Remulla to BI: Sue judges who ordered release of foreign Pogo workers
MANILA, Philippines — Justice Secretary Jesus Crispin Remulla has directed the Bureau of Immigration (BI) to file charges against judges who ordered the release of some foreign employees of a Philippine offshore gaming operator (Pogo) firm in Las Piñas City that authorities raided in June for alleged human trafficking.
According to Remulla, four courts in the city have granted the habeas corpus petitions filed by the foreign employees, “willingly or in gross ignorance of the law.”
“If there is a foreigner who is being held for violation of immigration law, there must be a colatilla (condition) in granting their habeas corpus petitions — ’unless they’re being held for other lawful purposes,’” he told reporters.
A writ of habeas corpus is a judicial remedy that orders anyone, including a government official or agency, who has custody of a person to produce them in court and explain the legal basis for depriving them of liberty.
Remulla said the judges ignored the BI and Department of Justice’s jurisdiction regarding illegal acts committed by aliens in the country.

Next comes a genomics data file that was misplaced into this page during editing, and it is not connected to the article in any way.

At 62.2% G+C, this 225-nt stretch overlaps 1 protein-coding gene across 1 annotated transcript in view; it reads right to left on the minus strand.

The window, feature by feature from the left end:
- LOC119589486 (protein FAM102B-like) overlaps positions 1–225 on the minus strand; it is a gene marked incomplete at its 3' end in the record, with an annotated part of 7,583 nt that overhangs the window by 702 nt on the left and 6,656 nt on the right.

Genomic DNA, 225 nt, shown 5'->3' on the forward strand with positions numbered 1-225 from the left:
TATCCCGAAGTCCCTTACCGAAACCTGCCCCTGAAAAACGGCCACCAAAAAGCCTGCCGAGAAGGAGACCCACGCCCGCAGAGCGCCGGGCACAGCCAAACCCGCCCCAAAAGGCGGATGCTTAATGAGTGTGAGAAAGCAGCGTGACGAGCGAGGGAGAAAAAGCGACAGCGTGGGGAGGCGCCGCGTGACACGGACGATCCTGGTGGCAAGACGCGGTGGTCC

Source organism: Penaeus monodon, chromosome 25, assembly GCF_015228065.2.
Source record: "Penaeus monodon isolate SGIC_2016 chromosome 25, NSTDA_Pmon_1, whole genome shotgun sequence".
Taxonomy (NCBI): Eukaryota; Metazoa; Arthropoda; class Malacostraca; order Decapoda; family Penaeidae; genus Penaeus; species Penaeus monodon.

“So we are filing cases against these judges to find out if there is indeed gross ignorance of the law in granting the habeas corpus petitions … Courts should not step into issues where sovereignty of the country is invoked, especially an issue that is important to us at this point,” he added.
Remulla said they also intend to call the attention of the Supreme Court to the behavior not only of the judges but also of the lawyers of the foreign nationals for “making a mockery of the justice system.”
The Court of Appeals’ 10th Division earlier granted the habeas corpus petitions of Ang Chin Keong, Choo Jun Cheng, Choo Wei Jazz, and a certain Edy and ordered their release “unless there are other lawful causes warranting their continuing restraint.”
The foreign nationals, who were among the over 2,000 alleged human trafficking victims “rescued” during the June 27 raid, had claimed they were being held against their will at the Hong Tai compound in Las Piñas since the police operation.
Their petitions were apparently among some 600 that had been filed by foreigners in courts in the city, Remulla said. He added that many of these were granted and that these cases involved four judges.